The Snook is a sleek and extremely strong fish. They range in size up to 48″ and 50 pounds. The largest Snook ever caught in Florida USA weighed about 44 lbs. 11 ounces. The Snook is a powerful fish and a thrilling catch, much like Tarpon. That is one of the reasons why it is one of the most sought after and prized gamefish to catch. Once hooked it’s strength and speed is hard to compare to any other game fish of its size.
Snook is managed in two regions in Florida: Atlantic and Gulf of Mexico. Regulations apply in state and adjacent federal waters. No commercial harvest or sale of snook is permitted.
License Requirements: Snook permit and recreational fishing license
Allowable Gear: Hook and line only
|Atlantic (state and adjacent federal waters)||Gulf of Mexico, Monroe County, and Everglades National Park (state and adjacent federal waters)|
|Closed Harvest Season||Dec. 15 – Jan. 31; June 1 – Aug. 31||Dec. 1-end of February; May 1-Aug. 31|
|Size Limit||Not less than 28″ total length (TL) or more than 32″ TL||Not less than 28″ total length (TL) or more than 33″ TL|
|Bag Limit||1 per harvester per day||1 per harvester per day|
At the June 2013 Florida Fish and Wildlife Conservation Commission (FWC) meeting, Commissioners voted to let the recreational harvest of snook in Gulf of Mexico waters reopen to harvest Sept. 1 after being closed since Jan. 2010. Gulf waters were closed to harvest due to a 2010 cold kill that negatively impacted snook. Learn more.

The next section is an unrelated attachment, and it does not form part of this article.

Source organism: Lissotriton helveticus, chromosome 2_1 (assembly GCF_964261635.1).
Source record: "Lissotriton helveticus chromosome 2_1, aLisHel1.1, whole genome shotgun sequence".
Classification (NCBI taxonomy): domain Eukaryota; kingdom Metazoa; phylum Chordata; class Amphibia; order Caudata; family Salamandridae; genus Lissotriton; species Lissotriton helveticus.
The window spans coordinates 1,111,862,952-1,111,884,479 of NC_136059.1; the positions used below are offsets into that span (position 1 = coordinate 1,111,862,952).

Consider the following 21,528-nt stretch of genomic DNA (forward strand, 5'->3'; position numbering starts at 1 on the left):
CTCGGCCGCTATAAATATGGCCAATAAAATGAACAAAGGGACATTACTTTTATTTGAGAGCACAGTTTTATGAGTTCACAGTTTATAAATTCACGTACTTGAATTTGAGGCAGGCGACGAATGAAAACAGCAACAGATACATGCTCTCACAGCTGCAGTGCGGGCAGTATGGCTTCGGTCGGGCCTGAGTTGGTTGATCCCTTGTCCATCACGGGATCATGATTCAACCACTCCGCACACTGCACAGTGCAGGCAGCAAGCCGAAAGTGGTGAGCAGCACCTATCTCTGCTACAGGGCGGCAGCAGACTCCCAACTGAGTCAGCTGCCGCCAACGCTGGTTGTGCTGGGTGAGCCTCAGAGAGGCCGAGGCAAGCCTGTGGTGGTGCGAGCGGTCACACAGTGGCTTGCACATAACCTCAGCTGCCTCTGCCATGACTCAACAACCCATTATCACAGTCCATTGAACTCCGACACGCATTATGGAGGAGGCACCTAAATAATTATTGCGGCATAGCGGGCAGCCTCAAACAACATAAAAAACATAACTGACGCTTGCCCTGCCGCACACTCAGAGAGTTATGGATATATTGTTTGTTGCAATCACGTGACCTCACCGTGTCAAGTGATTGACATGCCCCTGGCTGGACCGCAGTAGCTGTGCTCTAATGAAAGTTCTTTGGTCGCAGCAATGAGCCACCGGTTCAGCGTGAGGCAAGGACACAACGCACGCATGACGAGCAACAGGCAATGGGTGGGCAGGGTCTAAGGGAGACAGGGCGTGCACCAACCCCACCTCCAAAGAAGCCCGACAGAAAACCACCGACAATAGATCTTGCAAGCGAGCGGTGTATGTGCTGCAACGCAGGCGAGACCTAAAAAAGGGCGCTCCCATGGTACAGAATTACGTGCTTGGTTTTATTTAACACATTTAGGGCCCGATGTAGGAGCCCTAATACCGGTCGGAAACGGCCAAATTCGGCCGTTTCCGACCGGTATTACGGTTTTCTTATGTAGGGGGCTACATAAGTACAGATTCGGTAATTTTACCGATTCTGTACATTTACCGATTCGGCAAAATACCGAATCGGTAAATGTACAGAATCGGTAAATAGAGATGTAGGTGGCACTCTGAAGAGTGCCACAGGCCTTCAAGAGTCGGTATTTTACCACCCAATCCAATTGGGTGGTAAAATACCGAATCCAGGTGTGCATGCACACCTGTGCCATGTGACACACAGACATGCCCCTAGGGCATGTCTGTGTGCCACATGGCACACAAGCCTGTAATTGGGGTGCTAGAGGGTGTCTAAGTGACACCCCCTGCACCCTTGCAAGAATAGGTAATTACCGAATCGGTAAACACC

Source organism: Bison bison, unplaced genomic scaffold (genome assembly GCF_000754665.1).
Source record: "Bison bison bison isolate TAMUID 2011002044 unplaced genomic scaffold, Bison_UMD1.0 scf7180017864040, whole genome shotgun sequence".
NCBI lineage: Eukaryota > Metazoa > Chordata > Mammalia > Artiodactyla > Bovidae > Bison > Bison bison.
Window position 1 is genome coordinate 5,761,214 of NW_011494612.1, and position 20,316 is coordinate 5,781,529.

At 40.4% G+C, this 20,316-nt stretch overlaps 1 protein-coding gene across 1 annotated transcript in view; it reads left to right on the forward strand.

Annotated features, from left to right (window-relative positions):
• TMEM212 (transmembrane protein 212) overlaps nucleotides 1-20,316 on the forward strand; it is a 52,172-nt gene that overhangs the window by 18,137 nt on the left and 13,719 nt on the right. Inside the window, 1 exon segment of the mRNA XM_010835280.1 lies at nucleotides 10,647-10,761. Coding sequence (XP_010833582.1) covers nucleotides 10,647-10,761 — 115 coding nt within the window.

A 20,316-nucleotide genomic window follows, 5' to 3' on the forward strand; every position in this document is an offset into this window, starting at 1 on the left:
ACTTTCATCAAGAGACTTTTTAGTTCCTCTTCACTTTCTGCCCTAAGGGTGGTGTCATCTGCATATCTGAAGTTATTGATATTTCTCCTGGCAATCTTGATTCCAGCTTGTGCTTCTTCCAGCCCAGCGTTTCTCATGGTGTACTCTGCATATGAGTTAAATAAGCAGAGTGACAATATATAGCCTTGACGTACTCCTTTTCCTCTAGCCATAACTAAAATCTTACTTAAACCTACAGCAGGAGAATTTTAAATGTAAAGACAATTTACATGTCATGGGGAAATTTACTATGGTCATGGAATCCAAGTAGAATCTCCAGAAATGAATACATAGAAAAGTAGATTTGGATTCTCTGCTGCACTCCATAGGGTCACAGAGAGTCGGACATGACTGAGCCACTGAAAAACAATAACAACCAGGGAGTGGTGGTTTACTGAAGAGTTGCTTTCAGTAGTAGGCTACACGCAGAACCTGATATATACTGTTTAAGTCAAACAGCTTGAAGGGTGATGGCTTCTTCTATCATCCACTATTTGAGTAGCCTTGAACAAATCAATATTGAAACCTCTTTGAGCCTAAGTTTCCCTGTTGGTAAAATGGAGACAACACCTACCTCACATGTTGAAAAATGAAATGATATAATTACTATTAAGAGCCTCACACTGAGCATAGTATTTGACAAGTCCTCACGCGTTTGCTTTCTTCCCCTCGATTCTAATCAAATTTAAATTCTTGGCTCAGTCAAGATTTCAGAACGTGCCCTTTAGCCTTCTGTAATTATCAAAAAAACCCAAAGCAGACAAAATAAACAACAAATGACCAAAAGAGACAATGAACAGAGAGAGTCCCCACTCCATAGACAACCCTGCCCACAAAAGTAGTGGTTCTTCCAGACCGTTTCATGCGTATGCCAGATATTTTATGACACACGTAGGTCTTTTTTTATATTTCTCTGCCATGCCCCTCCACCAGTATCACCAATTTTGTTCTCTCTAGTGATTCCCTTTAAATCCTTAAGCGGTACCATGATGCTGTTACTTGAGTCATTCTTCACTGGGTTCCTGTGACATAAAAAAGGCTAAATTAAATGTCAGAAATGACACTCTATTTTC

Previous management measures:
At the June 2012 Florida Fish and Wildlife Conservation Commission (FWC) meeting, Commissioners voted to keep the recreational harvest of snook in Gulf of Mexico waters closed through Aug. 31, 2013. This closure will offer the species additional protection after a 2010 cold kill detrimentally affected the population.
Snook closed to harvest in Gulf of Mexico and Atlantic waters in January 2010 after a severe cold kill affected snook population number.
At the June 2011 Commission Meeting, Commissioners received a staff report on the status of the snook population, which suggests that snook on Florida’s Atlantic coast were less severely impacted by cold weather than Gulf coast snook. Based on this information, Commissioners reopened snook harvest season September 1, 2011, in Atlantic waters, including Lake Okeechobee and the Kissimmee River.
Catch and release of Gulf coast snook is still permitted at this time. When snook is open in Gulf waters, the bag limit is one fish per person, per day; the slot size limit is 28 to 33 inches; and the season is closed from Dec. 1 through the end of February and May 1 through Aug. 31.
Links for more information:
- How Florida’s snook permit benefits Florida’s snook population
- FWC News Release
- Executive Order 12-11: Closure for Snook in Gulf of Mexico
- Cold-weather Fish Kills Regulations Information
- FWRI Snook Cold Kill Report
If you have questions about your snook permit visit the Snook Permit page.
Research and Biology
To learn more about snook biology and research projects conducted by the Fish and Wildlife Research Institute, visit their snook page.